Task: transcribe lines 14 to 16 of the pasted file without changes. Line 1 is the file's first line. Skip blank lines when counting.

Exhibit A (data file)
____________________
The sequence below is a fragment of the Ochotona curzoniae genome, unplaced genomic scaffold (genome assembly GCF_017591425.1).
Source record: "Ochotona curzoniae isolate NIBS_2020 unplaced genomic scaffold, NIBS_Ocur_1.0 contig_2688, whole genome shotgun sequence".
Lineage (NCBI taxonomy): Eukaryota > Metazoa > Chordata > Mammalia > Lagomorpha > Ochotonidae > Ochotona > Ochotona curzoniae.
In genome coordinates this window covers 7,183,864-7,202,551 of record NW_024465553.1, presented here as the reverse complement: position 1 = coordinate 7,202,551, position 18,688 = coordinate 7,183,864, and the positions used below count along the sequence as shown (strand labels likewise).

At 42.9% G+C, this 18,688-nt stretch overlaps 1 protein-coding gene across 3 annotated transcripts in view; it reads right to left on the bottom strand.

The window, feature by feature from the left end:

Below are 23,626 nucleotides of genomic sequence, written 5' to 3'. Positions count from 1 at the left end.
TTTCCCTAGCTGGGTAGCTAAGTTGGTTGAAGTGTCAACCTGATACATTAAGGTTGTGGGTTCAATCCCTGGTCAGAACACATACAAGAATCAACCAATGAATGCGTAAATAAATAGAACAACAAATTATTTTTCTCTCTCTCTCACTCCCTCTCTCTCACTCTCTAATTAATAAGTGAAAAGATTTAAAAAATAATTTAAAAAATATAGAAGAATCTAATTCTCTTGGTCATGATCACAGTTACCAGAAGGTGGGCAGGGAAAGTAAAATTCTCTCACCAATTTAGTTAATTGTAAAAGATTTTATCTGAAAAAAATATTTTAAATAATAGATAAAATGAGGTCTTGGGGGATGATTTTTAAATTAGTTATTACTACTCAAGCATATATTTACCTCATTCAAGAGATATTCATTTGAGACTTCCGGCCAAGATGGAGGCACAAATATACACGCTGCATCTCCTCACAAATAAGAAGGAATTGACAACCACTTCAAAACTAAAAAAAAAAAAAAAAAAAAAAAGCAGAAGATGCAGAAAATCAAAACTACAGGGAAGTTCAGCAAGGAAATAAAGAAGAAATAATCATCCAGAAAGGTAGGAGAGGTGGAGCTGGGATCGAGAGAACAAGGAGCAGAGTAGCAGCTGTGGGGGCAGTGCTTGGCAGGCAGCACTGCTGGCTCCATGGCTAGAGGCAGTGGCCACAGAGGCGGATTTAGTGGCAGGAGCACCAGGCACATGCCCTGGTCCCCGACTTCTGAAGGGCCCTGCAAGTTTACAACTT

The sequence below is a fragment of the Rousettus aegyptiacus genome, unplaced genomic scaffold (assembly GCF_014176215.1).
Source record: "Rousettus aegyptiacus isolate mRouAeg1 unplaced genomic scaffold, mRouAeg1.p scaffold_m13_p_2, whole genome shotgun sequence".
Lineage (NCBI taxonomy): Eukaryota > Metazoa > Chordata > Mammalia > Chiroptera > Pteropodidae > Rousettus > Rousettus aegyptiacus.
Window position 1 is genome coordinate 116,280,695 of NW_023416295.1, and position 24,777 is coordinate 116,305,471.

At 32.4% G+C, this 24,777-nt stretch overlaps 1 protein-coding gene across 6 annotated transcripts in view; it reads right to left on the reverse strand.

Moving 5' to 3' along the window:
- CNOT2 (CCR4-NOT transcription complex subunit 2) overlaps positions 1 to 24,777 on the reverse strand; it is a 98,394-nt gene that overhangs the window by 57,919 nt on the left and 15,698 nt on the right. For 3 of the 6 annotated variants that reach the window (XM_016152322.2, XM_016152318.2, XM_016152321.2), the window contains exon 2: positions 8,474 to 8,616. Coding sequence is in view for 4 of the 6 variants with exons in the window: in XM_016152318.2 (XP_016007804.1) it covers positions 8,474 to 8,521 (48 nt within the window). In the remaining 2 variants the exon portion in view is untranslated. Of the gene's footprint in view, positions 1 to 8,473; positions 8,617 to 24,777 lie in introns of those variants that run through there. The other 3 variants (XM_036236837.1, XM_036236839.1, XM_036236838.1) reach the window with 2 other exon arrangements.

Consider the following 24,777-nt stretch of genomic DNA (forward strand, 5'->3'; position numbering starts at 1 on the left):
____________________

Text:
Moving 5' to 3' along the window:
- CNOT2 (CCR4-NOT transcription complex subunit 2) overlaps positions 1 to 24,777 on the reverse strand; it is a 98,394-nt gene that overhangs the window by 57,919 nt on the left and 15,698 nt on the right. For 3 of the 6 annotated variants that reach the window (XM_016152322.2, XM_016152318.2, XM_016152321.2), the window contains exon 2: positions 8,474 to 8,616. Coding sequence is in view for 4 of the 6 variants with exons in the window: in XM_016152318.2 (XP_016007804.1) it covers positions 8,474 to 8,521 (48 nt within the window). In the remaining 2 variants the exon portion in view is untranslated. Of the gene's footprint in view, positions 1 to 8,473; positions 8,617 to 24,777 lie in introns of those variants that run through there. The other 3 variants (XM_036236837.1, XM_036236839.1, XM_036236838.1) reach the window with 2 other exon arrangements.

Consider the following 24,777-nt stretch of genomic DNA (forward strand, 5'->3'; position numbering starts at 1 on the left):